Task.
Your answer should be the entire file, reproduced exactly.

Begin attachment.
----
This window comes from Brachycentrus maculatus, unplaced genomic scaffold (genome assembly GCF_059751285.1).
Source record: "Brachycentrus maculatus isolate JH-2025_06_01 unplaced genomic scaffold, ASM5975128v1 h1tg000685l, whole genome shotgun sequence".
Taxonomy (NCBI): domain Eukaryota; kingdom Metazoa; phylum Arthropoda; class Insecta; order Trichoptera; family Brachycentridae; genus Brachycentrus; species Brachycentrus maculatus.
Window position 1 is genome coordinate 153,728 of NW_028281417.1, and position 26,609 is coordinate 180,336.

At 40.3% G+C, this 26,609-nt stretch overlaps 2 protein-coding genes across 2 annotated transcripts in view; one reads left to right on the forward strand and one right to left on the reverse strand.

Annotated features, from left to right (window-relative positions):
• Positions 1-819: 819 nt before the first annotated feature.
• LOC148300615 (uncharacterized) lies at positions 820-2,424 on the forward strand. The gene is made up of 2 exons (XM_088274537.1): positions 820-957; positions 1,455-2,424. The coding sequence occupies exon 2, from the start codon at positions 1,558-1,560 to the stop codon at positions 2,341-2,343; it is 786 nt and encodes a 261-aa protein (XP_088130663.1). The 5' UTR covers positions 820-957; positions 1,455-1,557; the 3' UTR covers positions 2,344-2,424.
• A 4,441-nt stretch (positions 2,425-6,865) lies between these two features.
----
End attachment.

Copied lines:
This window comes from Brachycentrus maculatus, unplaced genomic scaffold (genome assembly GCF_059751285.1).
Source record: "Brachycentrus maculatus isolate JH-2025_06_01 unplaced genomic scaffold, ASM5975128v1 h1tg000685l, whole genome shotgun sequence".
Taxonomy (NCBI): domain Eukaryota; kingdom Metazoa; phylum Arthropoda; class Insecta; order Trichoptera; family Brachycentridae; genus Brachycentrus; species Brachycentrus maculatus.
Window position 1 is genome coordinate 153,728 of NW_028281417.1, and position 26,609 is coordinate 180,336.

At 40.3% G+C, this 26,609-nt stretch overlaps 2 protein-coding genes across 2 annotated transcripts in view; one reads left to right on the forward strand and one right to left on the reverse strand.

Annotated features, from left to right (window-relative positions):
• Positions 1-819: 819 nt before the first annotated feature.
• LOC148300615 (uncharacterized) lies at positions 820-2,424 on the forward strand. The gene is made up of 2 exons (XM_088274537.1): positions 820-957; positions 1,455-2,424. The coding sequence occupies exon 2, from the start codon at positions 1,558-1,560 to the stop codon at positions 2,341-2,343; it is 786 nt and encodes a 261-aa protein (XP_088130663.1). The 5' UTR covers positions 820-957; positions 1,455-1,557; the 3' UTR covers positions 2,344-2,424.
• A 4,441-nt stretch (positions 2,425-6,865) lies between these two features.